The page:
BBC News – How the West Messed Up the Middle East at the End of WWI

Middle East map - 8 May 1916
The original secret Sykes-Picot map of 1916: “A” would go to France, “B” to Britain.

A map marked with crude chinagraph-pencil in the second decade of the 20th Century shows the ambition – and folly – of the 100-year old British-French plan that helped create the modern-day Middle East.

Straight lines make uncomplicated borders. Most probably that was the reason why most of the lines that Mark Sykes, representing the British government, and Francois Georges-Picot, from the French government, agreed upon in 1916 were straight ones.

Sykes and Picot were quintessential “empire men”. Both were aristocrats, seasoned in colonial administration, and crucially believers in the notion that the people of the region would be better off under the European empires. Continue reading “BBC News – How the West Messed Up the Middle East at the End of WWI”

Merger of GBC (Galilee Bible College) and NETS (Nazareth Evangelical Theological Seminary)

After many years of 2 Bible Colleges operating in the Galilee area, God is leading a group of Godly leaders from these institutions to merge in order to promote unity within the Christian communities who face great challenges due to their status as a small minority swallowed up among two larger majority religions. This future merger will allow the colleges to share faculty, staff and resources and maximize benefits to the students. This step is also a witness for reconciliation and embodies unity for some area churches that have been divided.  This unity will be a blessing to many people.  While the details are being worked out for an eventual merge, members of the faculties are meeting together in prayer and joint classes are taking place for the BA students within these institutions.  A sample of courses being taught is: Christian Ethics, Systematic Theology and the Book of Acts.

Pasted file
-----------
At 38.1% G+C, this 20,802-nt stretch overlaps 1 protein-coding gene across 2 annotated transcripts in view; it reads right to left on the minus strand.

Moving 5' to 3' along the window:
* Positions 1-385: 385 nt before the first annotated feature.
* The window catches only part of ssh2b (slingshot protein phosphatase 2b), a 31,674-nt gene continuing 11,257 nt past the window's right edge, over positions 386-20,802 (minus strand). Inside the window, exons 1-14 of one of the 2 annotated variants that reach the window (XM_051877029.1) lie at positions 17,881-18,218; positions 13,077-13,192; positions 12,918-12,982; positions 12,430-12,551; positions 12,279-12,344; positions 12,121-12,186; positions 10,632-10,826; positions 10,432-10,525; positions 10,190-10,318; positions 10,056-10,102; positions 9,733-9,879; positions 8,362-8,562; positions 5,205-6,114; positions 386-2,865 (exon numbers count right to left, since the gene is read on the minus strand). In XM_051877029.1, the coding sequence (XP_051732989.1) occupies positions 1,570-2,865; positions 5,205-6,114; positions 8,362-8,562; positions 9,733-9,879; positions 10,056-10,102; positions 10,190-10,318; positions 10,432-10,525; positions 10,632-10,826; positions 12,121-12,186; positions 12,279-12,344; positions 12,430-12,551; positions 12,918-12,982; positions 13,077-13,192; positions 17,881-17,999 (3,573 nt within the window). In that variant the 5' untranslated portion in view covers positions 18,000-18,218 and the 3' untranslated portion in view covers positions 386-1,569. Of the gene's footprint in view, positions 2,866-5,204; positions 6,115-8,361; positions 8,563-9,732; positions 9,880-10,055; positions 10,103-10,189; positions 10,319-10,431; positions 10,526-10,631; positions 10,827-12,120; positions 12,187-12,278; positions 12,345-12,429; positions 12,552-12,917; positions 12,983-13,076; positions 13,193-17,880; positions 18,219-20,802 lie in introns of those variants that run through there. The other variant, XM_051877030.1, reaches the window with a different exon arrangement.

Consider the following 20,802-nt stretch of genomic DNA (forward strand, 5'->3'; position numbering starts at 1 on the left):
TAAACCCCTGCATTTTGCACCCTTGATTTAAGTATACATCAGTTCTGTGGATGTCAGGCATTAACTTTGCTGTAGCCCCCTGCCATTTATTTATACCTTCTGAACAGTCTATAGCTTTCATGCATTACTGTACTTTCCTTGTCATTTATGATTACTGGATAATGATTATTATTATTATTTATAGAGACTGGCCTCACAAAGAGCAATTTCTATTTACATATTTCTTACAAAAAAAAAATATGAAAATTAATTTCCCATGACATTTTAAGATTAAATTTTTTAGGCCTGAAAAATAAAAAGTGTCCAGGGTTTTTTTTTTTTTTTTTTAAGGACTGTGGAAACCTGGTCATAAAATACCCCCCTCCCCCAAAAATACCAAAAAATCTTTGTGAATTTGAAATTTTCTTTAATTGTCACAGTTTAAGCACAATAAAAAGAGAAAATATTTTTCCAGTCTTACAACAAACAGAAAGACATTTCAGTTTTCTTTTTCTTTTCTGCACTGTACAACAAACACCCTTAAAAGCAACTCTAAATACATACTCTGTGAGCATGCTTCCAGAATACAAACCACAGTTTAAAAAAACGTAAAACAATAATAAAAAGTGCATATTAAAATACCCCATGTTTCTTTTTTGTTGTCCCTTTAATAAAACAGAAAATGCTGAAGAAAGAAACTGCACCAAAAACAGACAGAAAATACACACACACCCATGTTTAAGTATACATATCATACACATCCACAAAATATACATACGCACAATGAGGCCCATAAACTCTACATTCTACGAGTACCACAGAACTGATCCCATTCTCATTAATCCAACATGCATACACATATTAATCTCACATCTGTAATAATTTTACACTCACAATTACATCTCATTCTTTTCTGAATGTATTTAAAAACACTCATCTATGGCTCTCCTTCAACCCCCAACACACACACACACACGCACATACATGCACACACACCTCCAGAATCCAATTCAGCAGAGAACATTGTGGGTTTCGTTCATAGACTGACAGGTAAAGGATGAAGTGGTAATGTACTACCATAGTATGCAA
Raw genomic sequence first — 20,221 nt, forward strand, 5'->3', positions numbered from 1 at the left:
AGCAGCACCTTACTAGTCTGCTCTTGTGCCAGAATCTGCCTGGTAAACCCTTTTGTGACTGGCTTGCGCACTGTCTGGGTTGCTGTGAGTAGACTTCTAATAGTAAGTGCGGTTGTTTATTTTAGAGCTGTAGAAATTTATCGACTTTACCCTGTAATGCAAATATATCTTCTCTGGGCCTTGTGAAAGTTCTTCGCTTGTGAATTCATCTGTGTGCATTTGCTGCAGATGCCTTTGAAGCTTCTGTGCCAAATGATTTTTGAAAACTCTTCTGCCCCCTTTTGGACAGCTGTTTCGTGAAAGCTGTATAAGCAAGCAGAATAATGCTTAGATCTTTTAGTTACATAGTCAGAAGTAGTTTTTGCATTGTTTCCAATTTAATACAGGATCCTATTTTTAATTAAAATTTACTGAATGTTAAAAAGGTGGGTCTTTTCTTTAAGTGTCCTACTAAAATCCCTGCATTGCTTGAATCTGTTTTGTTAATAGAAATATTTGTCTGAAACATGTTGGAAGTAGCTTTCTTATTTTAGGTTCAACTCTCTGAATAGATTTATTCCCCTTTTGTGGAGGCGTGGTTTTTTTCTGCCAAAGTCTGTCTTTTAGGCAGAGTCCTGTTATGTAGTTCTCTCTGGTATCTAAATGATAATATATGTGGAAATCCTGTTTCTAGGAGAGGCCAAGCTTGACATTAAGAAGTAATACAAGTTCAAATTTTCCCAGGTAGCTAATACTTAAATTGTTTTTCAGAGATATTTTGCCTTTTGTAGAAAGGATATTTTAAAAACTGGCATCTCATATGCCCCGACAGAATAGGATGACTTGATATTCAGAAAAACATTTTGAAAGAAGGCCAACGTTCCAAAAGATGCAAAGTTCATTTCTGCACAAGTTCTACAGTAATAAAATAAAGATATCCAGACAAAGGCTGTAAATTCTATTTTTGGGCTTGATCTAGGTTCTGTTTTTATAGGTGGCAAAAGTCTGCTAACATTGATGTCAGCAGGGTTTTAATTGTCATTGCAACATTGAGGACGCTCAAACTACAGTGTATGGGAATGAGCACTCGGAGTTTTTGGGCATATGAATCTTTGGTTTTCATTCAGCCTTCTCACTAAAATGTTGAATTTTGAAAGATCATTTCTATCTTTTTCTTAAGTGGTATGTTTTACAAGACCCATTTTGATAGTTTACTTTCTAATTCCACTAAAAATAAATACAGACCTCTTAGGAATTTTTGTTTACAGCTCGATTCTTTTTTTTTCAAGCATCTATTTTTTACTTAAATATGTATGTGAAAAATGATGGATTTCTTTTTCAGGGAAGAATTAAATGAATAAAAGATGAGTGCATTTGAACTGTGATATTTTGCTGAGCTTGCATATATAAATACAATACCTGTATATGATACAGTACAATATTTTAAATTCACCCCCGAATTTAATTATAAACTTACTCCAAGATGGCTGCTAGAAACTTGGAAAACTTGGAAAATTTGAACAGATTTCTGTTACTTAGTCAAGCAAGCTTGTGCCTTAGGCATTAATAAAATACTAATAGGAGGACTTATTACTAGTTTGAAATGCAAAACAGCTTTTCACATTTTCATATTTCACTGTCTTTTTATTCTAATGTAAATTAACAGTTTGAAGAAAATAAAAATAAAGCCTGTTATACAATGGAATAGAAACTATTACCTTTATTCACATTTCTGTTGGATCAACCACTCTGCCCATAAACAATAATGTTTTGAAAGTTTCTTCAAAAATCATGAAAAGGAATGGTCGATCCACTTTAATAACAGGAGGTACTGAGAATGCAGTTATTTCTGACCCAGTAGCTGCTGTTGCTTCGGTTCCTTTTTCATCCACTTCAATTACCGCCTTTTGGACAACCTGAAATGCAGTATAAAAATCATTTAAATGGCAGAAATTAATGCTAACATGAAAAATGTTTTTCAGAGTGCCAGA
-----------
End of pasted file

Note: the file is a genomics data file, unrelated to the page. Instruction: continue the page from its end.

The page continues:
(Source, latest newsletter of BBC (Bethlehem Bible College).

Praise, my soul the King of heaven

This afternoon I have watched the excellent programme Songs of Praise on BBC. Inspired by it I have decided to share with you here one of the most beautiful Christian hymns ever composed in Britain. Here is a little bit about the history of this hymn, followed by the lyrics.

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Henry Francis Lyte wrote “Praise, My Soul, The King of Heaven” for his congregation at Lower Brixham in Devon, England. The hymn was first published in 1834, among a collection of three hundred hymns entitled “Spirit of the Psalms.”

Unlike translations of the Psalms-commonly used in Psalters of that time-or paraphrases like those written by Isaac Watts, “Spirit of the Psalms” contained hymns that were simply inspired by the Psalms. A part of this collection, “Praise, My Soul, The King of Heaven” captured the “spirit” of Psalm 103. Continue reading “Praise, my soul the King of heaven”

Cuba is slooooooowly changing

This is not the end of communism, but it may lead to it, in time.

A short BBC documentary.

Un BBC al blogosferei evanghelice?

BBC-ul este un standard incontestabil si peisajul jurnalismului european. ESte o evidenta faptul ca niciuna dintre institutiile media din Romania nu se ridica nici pe departe la standardele institutiei britanice.

Blogosfera evanghelica romaneasca este un fenomen relativ recent si necercetat inca in mod profesionist, desi, mai ales prin munca neoboosita a lui Alin Cristea, avem la dispozitie o multitudine de date si de statistici, mai ales cantitative, dar si din cind in cind, si prin contributia citorva minti mai analitice, si analize de substanta. O cercetare serioasa insa, la standarde profesioniste nu exista inca. Continue reading “Un BBC al blogosferei evanghelice?”

Does Christianity Have a Future? – A Superb BBC Documentary

According to some, Christianity in the UK has no future. Closure of churches and falling attendances in the last few decades appear to show that the Christian faith is in terminal decline.

Ann Widdecombe examines the evidence, and discovers at least three areas of Christian growth which are bucking the trend – immigration into the Catholic Church, the Alpha course and the Black Pentecostalist Churches.

But even if these do arrest the decline, what about the very long term? Can Christianity survive in a world in which the young seem even less interested in Christianity than their parents? And in such a world, how is it possible to justify an established Church of England and all its privileges?